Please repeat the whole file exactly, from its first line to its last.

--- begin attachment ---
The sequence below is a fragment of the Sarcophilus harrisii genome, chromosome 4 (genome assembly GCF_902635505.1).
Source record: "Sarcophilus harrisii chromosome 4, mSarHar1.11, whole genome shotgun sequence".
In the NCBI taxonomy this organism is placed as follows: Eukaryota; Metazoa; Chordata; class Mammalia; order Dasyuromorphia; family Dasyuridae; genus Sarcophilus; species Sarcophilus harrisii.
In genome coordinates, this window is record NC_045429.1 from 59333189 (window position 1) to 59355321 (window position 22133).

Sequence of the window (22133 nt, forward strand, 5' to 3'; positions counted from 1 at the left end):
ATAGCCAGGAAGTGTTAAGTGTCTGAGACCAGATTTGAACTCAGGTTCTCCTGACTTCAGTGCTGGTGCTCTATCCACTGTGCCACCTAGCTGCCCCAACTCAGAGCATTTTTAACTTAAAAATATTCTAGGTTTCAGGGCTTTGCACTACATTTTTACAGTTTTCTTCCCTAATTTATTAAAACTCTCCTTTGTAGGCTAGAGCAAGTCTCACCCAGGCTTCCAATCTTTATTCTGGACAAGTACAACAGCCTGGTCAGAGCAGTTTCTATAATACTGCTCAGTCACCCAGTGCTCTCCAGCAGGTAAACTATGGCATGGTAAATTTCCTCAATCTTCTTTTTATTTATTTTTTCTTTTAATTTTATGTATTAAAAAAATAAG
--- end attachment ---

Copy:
The sequence below is a fragment of the Sarcophilus harrisii genome, chromosome 4 (genome assembly GCF_902635505.1).
Source record: "Sarcophilus harrisii chromosome 4, mSarHar1.11, whole genome shotgun sequence".
In the NCBI taxonomy this organism is placed as follows: Eukaryota; Metazoa; Chordata; class Mammalia; order Dasyuromorphia; family Dasyuridae; genus Sarcophilus; species Sarcophilus harrisii.
In genome coordinates, this window is record NC_045429.1 from 59333189 (window position 1) to 59355321 (window position 22133).

Sequence of the window (22133 nt, forward strand, 5' to 3'; positions counted from 1 at the left end):
ATAGCCAGGAAGTGTTAAGTGTCTGAGACCAGATTTGAACTCAGGTTCTCCTGACTTCAGTGCTGGTGCTCTATCCACTGTGCCACCTAGCTGCCCCAACTCAGAGCATTTTTAACTTAAAAATATTCTAGGTTTCAGGGCTTTGCACTACATTTTTACAGTTTTCTTCCCTAATTTATTAAAACTCTCCTTTGTAGGCTAGAGCAAGTCTCACCCAGGCTTCCAATCTTTATTCTGGACAAGTACAACAGCCTGGTCAGAGCAGTTTCTATAATACTGCTCAGTCACCCAGTGCTCTCCAGCAGGTAAACTATGGCATGGTAAATTTCCTCAATCTTCTTTTTATTTATTTTTTCTTTTAATTTTATGTATTAAAAAAATAAG